Purge, by the young Finnish sensation Sofi Oksanen, is an intense exploration of the dynamics of power. Scena Theatre’s production, which marks the play’s regional debut and is only its second performance in the US, is crisp, fast-paced, and enthralling.
Set in Estonia in 1992, Purge traces the stories of two women who have both been victims of brutal oppression – Zara, who has been held captive and exploited by Russian sex traffickers, and Aliide, who suffered a horrible, life-changing night of torture in the basement of the Town Hall under Soviet Communist dominion. The two women meet when Zara collapses on Aliide’s front lawn after fleeing from her captors. What unfolds is the story of their pasts, as well as their futures: each is given a second chance to choose between solidarity and betrayal, blind self-interest and altruism, oppression and compassion.
Kelly Waters is sensational as the older Aliide. She is strong, convincing, and vulnerable, and the story coheres around her. Irina Koval, as the younger Allide, fully conveys the terror and longing of her situation. Each movement, even her smiles, are fraught with the tension of hiding a partisan she is in love with in her cellar, while entertaining her Communist Party husband in the kitchen above. Colleen Delany’s Zara is fierce, and flips convincingly between vulnerable, wronged girl with PTSD and violent, driven interrogator.
The small, intimate atmosphere of the H Street Playhouse magnifies the play’s intensity, and the simple set – several tiered, wooden platforms on which on all the action unfolds – allows the play’s themes of power and domination to play out starkly and strikingly. The lighting is skillful. At times the stage is softly dappled, signaling a shift in time or mood, and this softening provides relief from the starkness and calls and refocuses our attention. Robert McNamara’s direction is exact and well timed, illuminating the parallels and mirror-imaging that form the play’s structure. In a play that is complex and multi-layered, this deft touch is needed. The dialogue of the opening scene is in Russian, and in an attempt to make it understandable to the audience, subtitles are flashed on a screen behind the actors. Even from the best seats, the subtitles were impossible to read fully because an actor’s head periodically blocked the text. And the action on stage was so compelling it was difficult to keep one eye on the screen. A glossary at the back of the program explicates some of the play’s acronyms and references. Arriving in time to read it is important. The play may well be hard to follow otherwise.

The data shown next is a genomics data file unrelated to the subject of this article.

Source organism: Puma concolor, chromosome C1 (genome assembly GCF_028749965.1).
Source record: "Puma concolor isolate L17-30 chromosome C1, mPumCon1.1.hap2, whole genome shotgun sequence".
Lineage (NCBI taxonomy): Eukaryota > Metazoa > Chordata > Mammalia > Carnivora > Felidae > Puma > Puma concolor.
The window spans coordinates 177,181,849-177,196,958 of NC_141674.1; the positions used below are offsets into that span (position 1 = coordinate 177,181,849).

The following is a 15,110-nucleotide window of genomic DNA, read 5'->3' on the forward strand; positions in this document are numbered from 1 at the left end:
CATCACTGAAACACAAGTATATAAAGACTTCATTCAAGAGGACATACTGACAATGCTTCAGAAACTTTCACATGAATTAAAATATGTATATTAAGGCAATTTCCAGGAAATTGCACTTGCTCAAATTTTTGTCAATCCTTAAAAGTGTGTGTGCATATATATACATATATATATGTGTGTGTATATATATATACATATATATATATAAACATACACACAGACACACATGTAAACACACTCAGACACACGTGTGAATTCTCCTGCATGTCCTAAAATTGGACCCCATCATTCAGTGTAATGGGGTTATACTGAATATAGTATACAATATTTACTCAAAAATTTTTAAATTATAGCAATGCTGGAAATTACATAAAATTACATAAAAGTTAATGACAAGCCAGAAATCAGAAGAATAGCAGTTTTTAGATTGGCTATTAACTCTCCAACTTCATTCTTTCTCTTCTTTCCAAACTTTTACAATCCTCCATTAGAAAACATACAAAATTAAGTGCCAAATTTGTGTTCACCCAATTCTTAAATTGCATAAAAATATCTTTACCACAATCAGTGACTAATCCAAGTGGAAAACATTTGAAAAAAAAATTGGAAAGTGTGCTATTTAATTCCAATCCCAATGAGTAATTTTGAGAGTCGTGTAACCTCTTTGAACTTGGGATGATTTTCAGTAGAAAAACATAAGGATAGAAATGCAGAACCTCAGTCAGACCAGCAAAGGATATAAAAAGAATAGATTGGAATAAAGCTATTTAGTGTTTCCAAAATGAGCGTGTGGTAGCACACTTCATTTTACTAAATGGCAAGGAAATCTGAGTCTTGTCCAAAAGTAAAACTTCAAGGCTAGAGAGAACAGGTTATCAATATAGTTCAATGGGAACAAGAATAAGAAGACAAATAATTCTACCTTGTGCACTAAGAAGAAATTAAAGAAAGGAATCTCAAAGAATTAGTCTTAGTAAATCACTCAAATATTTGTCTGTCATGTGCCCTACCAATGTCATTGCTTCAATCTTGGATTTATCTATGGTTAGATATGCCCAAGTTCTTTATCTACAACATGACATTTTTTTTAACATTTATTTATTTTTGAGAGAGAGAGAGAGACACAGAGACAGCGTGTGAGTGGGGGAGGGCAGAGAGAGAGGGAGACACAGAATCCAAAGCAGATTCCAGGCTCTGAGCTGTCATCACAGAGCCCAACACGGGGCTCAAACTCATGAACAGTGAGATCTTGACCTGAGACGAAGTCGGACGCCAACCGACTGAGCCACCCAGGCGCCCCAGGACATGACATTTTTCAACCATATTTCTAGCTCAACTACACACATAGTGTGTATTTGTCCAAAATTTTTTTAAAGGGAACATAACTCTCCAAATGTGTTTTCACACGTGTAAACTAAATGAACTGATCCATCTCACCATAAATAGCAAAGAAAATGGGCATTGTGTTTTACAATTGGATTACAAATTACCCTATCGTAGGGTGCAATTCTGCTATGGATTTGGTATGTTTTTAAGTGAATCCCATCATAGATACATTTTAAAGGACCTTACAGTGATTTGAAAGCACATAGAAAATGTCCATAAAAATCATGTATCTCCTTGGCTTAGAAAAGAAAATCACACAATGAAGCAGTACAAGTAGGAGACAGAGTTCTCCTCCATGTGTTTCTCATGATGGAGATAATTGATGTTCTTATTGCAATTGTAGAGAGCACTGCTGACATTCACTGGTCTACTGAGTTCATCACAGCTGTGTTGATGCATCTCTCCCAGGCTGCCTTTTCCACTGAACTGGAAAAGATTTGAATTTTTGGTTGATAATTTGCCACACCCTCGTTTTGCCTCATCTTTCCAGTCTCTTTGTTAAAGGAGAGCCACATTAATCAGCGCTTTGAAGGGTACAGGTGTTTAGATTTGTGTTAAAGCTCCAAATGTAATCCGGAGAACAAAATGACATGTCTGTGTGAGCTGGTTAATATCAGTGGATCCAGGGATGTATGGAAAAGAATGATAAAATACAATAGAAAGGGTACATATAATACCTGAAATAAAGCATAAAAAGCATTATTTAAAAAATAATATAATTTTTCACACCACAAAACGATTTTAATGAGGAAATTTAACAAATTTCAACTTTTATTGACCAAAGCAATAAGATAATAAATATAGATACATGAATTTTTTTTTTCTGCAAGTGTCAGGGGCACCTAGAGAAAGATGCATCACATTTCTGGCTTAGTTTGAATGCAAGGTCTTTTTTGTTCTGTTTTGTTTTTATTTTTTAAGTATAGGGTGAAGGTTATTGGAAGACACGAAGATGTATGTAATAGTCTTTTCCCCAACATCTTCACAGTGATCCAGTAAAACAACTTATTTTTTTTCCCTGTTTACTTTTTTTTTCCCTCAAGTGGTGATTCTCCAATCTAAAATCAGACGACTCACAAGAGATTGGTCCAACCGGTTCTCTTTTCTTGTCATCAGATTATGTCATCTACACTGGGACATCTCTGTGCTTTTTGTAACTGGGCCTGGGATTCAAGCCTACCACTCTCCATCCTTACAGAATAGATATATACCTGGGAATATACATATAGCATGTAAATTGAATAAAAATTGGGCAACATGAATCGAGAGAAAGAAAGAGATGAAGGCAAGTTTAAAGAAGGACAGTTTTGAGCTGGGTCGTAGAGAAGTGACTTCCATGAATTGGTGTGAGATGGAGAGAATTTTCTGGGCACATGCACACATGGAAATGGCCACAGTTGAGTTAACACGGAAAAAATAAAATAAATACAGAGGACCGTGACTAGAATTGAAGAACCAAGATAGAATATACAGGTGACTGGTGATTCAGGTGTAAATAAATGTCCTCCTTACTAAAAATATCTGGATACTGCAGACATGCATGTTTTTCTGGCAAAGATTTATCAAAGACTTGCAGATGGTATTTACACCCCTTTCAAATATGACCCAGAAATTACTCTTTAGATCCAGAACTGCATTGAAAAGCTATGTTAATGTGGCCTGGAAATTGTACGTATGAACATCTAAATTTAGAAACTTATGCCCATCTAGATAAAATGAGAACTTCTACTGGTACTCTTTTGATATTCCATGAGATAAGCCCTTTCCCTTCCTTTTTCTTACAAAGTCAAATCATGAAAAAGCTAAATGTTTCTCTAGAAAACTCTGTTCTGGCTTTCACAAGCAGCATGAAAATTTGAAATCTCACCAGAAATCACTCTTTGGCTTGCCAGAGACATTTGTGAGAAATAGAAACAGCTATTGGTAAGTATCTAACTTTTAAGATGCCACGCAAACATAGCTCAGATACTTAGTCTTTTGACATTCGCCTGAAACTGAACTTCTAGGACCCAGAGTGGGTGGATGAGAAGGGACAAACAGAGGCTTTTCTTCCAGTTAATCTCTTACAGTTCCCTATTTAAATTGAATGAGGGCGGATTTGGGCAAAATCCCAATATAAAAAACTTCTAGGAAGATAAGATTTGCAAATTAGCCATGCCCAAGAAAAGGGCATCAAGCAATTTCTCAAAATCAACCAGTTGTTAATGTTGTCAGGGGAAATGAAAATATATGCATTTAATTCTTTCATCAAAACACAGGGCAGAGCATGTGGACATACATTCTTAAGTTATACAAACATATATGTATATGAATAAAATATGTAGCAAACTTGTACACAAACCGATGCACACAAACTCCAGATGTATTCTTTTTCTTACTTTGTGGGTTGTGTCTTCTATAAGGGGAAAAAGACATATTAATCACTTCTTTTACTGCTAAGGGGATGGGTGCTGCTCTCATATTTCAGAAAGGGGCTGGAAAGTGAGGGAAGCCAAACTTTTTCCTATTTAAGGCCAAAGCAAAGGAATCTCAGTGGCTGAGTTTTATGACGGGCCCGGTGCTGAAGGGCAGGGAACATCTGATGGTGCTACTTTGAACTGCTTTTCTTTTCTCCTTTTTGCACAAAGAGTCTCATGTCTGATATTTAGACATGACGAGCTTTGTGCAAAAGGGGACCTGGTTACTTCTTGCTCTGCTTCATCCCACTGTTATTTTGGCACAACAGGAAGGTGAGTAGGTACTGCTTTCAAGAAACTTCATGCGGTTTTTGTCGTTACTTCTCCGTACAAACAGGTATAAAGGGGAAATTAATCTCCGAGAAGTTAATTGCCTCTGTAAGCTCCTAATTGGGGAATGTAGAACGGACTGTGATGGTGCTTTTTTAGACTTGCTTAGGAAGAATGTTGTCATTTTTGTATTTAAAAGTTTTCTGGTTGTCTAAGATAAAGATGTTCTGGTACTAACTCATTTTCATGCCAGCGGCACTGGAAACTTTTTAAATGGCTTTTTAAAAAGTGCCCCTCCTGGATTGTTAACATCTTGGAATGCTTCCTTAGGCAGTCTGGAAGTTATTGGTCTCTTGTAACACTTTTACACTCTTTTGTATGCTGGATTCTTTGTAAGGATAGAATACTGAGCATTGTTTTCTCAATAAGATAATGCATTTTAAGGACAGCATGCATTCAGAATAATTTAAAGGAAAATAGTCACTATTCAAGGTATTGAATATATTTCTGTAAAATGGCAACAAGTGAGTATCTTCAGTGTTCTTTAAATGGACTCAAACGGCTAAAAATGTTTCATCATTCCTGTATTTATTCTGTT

The air-conditioning, which was too loud to allow the actors to be heard, had to be turned off the night I attended, and since the temperatures during the day had reached the high nineties, the theater was a sauna. It is a testament to the play’s power that each seat remained filled, in spite of the heat. More kudos to Kerry Waters, who in each scene wore a heavy coat and a wrap on her head and never lost focus.
This play is not an easy journey for the audience. This is a well-executed tragedy. You will leave wiser, and you will carry the play in your mind for a long while to come. Expect to cry. But also expect to feel purged.
Produced by Scena Theatre, Purge plays through July 3 at H Street Playhouse, 1365 H Street NE, in Washington, DC. For tickets call 703-683-2824 or purchase them online. Running time is two hours, with a ten-minute intermission.
This production contains brief nudity and adult themes and language.